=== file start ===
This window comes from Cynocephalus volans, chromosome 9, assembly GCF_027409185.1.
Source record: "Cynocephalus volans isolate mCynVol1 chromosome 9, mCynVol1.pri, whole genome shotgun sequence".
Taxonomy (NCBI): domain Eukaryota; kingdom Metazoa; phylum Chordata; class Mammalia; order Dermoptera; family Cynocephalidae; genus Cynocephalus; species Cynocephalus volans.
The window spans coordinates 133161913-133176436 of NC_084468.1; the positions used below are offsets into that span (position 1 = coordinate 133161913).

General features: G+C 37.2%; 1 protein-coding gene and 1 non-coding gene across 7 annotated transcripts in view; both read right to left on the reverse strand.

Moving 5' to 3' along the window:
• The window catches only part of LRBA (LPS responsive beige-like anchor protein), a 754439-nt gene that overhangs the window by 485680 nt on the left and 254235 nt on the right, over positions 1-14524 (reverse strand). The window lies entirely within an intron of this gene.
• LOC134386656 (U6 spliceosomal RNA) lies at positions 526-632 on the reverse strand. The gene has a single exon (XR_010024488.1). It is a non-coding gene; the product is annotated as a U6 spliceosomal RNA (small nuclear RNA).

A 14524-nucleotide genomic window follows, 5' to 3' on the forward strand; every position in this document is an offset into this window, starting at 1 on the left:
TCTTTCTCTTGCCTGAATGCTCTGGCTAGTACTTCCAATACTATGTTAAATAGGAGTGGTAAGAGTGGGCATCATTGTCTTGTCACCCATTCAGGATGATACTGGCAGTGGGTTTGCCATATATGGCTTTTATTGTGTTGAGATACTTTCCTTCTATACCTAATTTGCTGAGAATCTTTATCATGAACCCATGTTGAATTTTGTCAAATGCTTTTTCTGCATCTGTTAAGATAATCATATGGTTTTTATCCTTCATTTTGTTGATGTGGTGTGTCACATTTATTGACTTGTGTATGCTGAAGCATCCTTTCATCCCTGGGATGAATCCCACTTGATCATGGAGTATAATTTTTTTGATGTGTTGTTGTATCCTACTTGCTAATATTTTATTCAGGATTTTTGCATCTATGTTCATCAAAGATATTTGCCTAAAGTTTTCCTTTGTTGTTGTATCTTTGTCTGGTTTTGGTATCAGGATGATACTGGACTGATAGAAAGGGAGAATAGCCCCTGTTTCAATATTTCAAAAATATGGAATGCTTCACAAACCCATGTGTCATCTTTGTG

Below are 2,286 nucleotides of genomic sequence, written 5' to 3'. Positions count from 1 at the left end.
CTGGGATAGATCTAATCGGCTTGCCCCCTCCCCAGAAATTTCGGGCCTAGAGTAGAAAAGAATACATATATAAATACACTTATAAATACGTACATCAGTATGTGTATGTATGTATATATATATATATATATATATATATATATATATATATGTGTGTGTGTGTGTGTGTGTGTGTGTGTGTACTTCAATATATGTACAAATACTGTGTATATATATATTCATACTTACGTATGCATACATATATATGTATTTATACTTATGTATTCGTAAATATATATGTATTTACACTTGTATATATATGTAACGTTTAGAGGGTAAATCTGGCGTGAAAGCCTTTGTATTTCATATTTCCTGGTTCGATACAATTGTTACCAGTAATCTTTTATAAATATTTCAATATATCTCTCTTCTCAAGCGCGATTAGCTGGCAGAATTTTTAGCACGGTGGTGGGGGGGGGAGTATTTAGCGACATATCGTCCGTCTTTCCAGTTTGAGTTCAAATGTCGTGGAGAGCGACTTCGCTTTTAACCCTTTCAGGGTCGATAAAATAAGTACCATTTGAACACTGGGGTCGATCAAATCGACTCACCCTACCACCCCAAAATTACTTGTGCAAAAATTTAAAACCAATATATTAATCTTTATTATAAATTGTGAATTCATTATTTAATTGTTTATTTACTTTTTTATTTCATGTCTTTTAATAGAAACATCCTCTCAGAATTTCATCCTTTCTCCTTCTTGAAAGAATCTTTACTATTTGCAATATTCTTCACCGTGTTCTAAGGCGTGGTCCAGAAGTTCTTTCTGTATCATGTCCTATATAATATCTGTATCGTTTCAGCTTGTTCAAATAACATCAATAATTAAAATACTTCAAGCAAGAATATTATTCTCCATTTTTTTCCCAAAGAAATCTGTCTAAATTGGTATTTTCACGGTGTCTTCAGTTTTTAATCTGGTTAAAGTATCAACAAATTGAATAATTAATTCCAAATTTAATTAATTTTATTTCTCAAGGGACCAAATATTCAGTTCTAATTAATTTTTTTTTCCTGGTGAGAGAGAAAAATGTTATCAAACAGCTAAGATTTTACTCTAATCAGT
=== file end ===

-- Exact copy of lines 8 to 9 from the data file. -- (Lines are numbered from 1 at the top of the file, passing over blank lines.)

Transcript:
• LOC134386656 (U6 spliceosomal RNA) lies at positions 526-632 on the reverse strand. The gene has a single exon (XR_010024488.1). It is a non-coding gene; the product is annotated as a U6 spliceosomal RNA (small nuclear RNA).

A 14524-nucleotide genomic window follows, 5' to 3' on the forward strand; every position in this document is an offset into this window, starting at 1 on the left: